Preoperative insulin use, history of smoking and use of 12 or more medications are associated with greater long-term postoperative percentage weight loss after Roux-en-Y gastric bypass, according to findings published in JAMA Surgery.
Michelle R. Lent, PhD, of the Geisinger Obesity Institute at the Geisinger Clinic in Danville, Pennsylvania, and colleagues evaluated data on 726 adults (mean age at time of surgery, 45.2 years; mean BMI, 47.5 kg/m2; 83.1% women) who underwent bariatric surgery before October 2007 to determine the association between preoperative clinical factors and long-term weight loss after Roux-en-Y gastric bypass (RYGB). Participants were followed for 7 to 12 years after surgery.
Electronic medical records were assessed for preoperative clinical factors, and percentage weight loss was determined.
Overall, mean percentage weight loss was 22.5%, and mean percentage excess weight loss was 50.2%.
Greater long-term postoperative percentage weight loss was associated with preoperative insulin use (6.8%; P < .001), history of smoking (2.8%; P = .009) and use of 12 or more medications (3.1%; P = .005). Poorer long-term postoperative percentage weight loss was associated with preoperative hyperlipidemia (–2.8%; P = .01), older age (per 10-year increase, –8.8%; P = .002) and higher BMI (per 5-point increase, –4.1%; P = .002).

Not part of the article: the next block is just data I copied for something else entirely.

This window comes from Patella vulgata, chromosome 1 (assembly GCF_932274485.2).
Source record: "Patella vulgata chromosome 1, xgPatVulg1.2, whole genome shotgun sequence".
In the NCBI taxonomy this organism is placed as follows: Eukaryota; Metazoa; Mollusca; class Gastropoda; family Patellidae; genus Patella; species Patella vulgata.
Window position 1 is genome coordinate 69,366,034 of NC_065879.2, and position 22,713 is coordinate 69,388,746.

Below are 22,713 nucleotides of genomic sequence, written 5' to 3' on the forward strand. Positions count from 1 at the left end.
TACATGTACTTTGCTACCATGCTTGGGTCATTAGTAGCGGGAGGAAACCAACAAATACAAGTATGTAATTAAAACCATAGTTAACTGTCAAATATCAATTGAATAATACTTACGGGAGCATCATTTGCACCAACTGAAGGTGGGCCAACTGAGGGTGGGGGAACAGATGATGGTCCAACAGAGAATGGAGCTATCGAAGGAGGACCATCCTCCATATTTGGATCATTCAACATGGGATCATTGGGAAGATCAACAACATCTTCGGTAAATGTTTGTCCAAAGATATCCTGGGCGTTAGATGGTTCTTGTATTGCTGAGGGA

The use of diabetes therapies decreased from 46.1% before surgery to 18.2% at follow-up (P < .001). The use of therapies for hypertension and dyslipidemia also decreased (P < .001 for both).
“Overall, few preoperative clinical factors were associated with weight change in the long-term postoperative course,” the researchers wrote. “Future studies are needed to replicate these findings, particularly surrounding insulin use. Comprehensive investigations of potential preoperative psychosocial and behavioral factors or other modifiable preoperative or early postoperative factors that may influence weight in the long term could also help to identify patients at risk for suboptimal outcomes. These results can help to guide clinical care and improve patient-directed informed consent discussions about bariatric surgery.”
In an accompanying editorial, Amy Neville, MD, MSc, FRCSC, of the Bariatric Centre of Excellence, The Ottawa Hospital in Canada, wrote that the study findings “challenge our current understanding and the current literature regarding risk factors for weight gain.”
“As a novel (and contradictory) finding, this must be interpreted with caution until additional studies can further investigate,” she wrote. “This study and the preoperative factors it analyzed are of academic interest and may guide patient counseling and expectations, but future work must focus on behavioral predictors and other potentially modifiable risk factors if we are to best serve our patients.” – by Amber Cox
Disclosure: The researchers report no relevant financial disclosures.